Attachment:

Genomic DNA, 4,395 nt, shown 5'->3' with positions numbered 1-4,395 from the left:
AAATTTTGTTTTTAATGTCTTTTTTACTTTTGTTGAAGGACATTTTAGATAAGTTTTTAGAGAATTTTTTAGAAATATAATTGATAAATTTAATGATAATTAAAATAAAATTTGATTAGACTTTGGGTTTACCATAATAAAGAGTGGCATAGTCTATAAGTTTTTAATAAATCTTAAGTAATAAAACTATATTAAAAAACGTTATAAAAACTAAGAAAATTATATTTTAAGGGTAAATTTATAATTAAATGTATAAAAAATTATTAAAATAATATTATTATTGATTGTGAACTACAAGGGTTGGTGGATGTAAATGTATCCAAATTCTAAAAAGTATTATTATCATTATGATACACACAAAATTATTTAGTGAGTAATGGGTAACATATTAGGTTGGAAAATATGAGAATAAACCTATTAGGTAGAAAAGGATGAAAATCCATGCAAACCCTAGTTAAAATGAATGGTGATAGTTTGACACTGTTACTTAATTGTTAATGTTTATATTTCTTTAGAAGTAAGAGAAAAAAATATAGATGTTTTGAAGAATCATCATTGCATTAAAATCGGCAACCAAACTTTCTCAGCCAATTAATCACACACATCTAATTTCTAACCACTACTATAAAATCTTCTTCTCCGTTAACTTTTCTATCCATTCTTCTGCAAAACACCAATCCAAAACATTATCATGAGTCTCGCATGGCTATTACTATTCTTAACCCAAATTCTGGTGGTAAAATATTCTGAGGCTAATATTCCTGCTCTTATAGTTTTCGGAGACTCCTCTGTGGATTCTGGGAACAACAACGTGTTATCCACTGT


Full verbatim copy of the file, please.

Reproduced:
Genomic DNA, 4,395 nt, shown 5'->3' with positions numbered 1-4,395 from the left:
AAATTTTGTTTTTAATGTCTTTTTTACTTTTGTTGAAGGACATTTTAGATAAGTTTTTAGAGAATTTTTTAGAAATATAATTGATAAATTTAATGATAATTAAAATAAAATTTGATTAGACTTTGGGTTTACCATAATAAAGAGTGGCATAGTCTATAAGTTTTTAATAAATCTTAAGTAATAAAACTATATTAAAAAACGTTATAAAAACTAAGAAAATTATATTTTAAGGGTAAATTTATAATTAAATGTATAAAAAATTATTAAAATAATATTATTATTGATTGTGAACTACAAGGGTTGGTGGATGTAAATGTATCCAAATTCTAAAAAGTATTATTATCATTATGATACACACAAAATTATTTAGTGAGTAATGGGTAACATATTAGGTTGGAAAATATGAGAATAAACCTATTAGGTAGAAAAGGATGAAAATCCATGCAAACCCTAGTTAAAATGAATGGTGATAGTTTGACACTGTTACTTAATTGTTAATGTTTATATTTCTTTAGAAGTAAGAGAAAAAAATATAGATGTTTTGAAGAATCATCATTGCATTAAAATCGGCAACCAAACTTTCTCAGCCAATTAATCACACACATCTAATTTCTAACCACTACTATAAAATCTTCTTCTCCGTTAACTTTTCTATCCATTCTTCTGCAAAACACCAATCCAAAACATTATCATGAGTCTCGCATGGCTATTACTATTCTTAACCCAAATTCTGGTGGTAAAATATTCTGAGGCTAATATTCCTGCTCTTATAGTTTTCGGAGACTCCTCTGTGGATTCTGGGAACAACAACGTGTTATCCACTGT